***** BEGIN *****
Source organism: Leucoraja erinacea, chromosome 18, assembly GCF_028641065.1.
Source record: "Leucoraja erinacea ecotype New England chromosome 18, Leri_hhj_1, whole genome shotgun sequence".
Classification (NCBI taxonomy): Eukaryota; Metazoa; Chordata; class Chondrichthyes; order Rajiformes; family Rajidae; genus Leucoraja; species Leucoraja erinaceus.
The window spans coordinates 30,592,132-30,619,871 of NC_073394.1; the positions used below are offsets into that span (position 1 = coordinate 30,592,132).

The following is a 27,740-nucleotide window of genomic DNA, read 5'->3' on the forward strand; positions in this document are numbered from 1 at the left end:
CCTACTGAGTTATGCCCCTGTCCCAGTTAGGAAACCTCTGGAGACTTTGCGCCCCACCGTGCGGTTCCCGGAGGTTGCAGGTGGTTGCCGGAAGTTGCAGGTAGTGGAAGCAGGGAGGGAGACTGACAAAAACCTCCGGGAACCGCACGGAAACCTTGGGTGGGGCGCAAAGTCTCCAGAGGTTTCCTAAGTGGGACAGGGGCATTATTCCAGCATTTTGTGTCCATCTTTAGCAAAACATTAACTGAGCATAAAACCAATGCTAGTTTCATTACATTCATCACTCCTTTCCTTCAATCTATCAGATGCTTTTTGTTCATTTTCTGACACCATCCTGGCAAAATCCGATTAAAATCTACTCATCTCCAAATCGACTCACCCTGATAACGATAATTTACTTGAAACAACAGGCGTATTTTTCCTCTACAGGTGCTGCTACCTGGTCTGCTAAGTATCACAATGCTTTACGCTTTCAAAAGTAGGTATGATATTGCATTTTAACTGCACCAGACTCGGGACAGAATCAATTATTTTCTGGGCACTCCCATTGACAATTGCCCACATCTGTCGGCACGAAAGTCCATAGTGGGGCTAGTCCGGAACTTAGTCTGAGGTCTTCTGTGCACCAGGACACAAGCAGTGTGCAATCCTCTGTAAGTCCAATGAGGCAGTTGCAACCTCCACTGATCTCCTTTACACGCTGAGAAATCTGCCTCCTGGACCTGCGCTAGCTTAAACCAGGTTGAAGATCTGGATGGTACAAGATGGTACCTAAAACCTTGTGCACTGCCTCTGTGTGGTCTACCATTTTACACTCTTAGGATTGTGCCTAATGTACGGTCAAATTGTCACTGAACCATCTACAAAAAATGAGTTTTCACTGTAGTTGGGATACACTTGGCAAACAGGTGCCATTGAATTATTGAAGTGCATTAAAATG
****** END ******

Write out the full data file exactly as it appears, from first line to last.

Source organism: Leucoraja erinacea, chromosome 18, assembly GCF_028641065.1.
Source record: "Leucoraja erinacea ecotype New England chromosome 18, Leri_hhj_1, whole genome shotgun sequence".
Classification (NCBI taxonomy): Eukaryota; Metazoa; Chordata; class Chondrichthyes; order Rajiformes; family Rajidae; genus Leucoraja; species Leucoraja erinaceus.
The window spans coordinates 30,592,132-30,619,871 of NC_073394.1; the positions used below are offsets into that span (position 1 = coordinate 30,592,132).

The following is a 27,740-nucleotide window of genomic DNA, read 5'->3' on the forward strand; positions in this document are numbered from 1 at the left end:
CCTACTGAGTTATGCCCCTGTCCCAGTTAGGAAACCTCTGGAGACTTTGCGCCCCACCGTGCGGTTCCCGGAGGTTGCAGGTGGTTGCCGGAAGTTGCAGGTAGTGGAAGCAGGGAGGGAGACTGACAAAAACCTCCGGGAACCGCACGGAAACCTTGGGTGGGGCGCAAAGTCTCCAGAGGTTTCCTAAGTGGGACAGGGGCATTATTCCAGCATTTTGTGTCCATCTTTAGCAAAACATTAACTGAGCATAAAACCAATGCTAGTTTCATTACATTCATCACTCCTTTCCTTCAATCTATCAGATGCTTTTTGTTCATTTTCTGACACCATCCTGGCAAAATCCGATTAAAATCTACTCATCTCCAAATCGACTCACCCTGATAACGATAATTTACTTGAAACAACAGGCGTATTTTTCCTCTACAGGTGCTGCTACCTGGTCTGCTAAGTATCACAATGCTTTACGCTTTCAAAAGTAGGTATGATATTGCATTTTAACTGCACCAGACTCGGGACAGAATCAATTATTTTCTGGGCACTCCCATTGACAATTGCCCACATCTGTCGGCACGAAAGTCCATAGTGGGGCTAGTCCGGAACTTAGTCTGAGGTCTTCTGTGCACCAGGACACAAGCAGTGTGCAATCCTCTGTAAGTCCAATGAGGCAGTTGCAACCTCCACTGATCTCCTTTACACGCTGAGAAATCTGCCTCCTGGACCTGCGCTAGCTTAAACCAGGTTGAAGATCTGGATGGTACAAGATGGTACCTAAAACCTTGTGCACTGCCTCTGTGTGGTCTACCATTTTACACTCTTAGGATTGTGCCTAATGTACGGTCAAATTGTCACTGAACCATCTACAAAAAATGAGTTTTCACTGTAGTTGGGATACACTTGGCAAACAGGTGCCATTGAATTATTGAAGTGCATTAAAATG